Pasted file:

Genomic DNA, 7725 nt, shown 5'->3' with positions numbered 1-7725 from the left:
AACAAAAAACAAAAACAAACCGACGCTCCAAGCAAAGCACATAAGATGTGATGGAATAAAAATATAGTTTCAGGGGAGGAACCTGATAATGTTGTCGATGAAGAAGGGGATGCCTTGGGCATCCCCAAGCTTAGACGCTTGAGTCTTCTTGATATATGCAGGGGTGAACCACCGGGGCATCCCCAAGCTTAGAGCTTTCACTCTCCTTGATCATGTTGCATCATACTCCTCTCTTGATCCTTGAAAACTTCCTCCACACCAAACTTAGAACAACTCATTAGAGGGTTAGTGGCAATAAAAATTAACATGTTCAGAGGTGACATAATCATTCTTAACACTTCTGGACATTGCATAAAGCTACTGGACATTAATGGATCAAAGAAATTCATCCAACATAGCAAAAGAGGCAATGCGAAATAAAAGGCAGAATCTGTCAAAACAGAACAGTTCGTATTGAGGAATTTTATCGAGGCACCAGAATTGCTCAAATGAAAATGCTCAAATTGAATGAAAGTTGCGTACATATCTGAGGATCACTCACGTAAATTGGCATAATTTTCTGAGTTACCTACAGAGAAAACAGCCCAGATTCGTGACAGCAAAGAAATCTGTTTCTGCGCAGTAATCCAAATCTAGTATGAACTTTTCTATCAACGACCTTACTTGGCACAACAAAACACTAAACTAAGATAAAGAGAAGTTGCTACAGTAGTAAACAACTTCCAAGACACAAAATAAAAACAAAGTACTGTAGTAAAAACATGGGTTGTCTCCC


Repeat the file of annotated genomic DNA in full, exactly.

Genomic DNA, 7725 nt, shown 5'->3' with positions numbered 1-7725 from the left:
AACAAAAAACAAAAACAAACCGACGCTCCAAGCAAAGCACATAAGATGTGATGGAATAAAAATATAGTTTCAGGGGAGGAACCTGATAATGTTGTCGATGAAGAAGGGGATGCCTTGGGCATCCCCAAGCTTAGACGCTTGAGTCTTCTTGATATATGCAGGGGTGAACCACCGGGGCATCCCCAAGCTTAGAGCTTTCACTCTCCTTGATCATGTTGCATCATACTCCTCTCTTGATCCTTGAAAACTTCCTCCACACCAAACTTAGAACAACTCATTAGAGGGTTAGTGGCAATAAAAATTAACATGTTCAGAGGTGACATAATCATTCTTAACACTTCTGGACATTGCATAAAGCTACTGGACATTAATGGATCAAAGAAATTCATCCAACATAGCAAAAGAGGCAATGCGAAATAAAAGGCAGAATCTGTCAAAACAGAACAGTTCGTATTGAGGAATTTTATCGAGGCACCAGAATTGCTCAAATGAAAATGCTCAAATTGAATGAAAGTTGCGTACATATCTGAGGATCACTCACGTAAATTGGCATAATTTTCTGAGTTACCTACAGAGAAAACAGCCCAGATTCGTGACAGCAAAGAAATCTGTTTCTGCGCAGTAATCCAAATCTAGTATGAACTTTTCTATCAACGACCTTACTTGGCACAACAAAACACTAAACTAAGATAAAGAGAAGTTGCTACAGTAGTAAACAACTTCCAAGACACAAAATAAAAACAAAGTACTGTAGTAAAAACATGGGTTGTCTCCC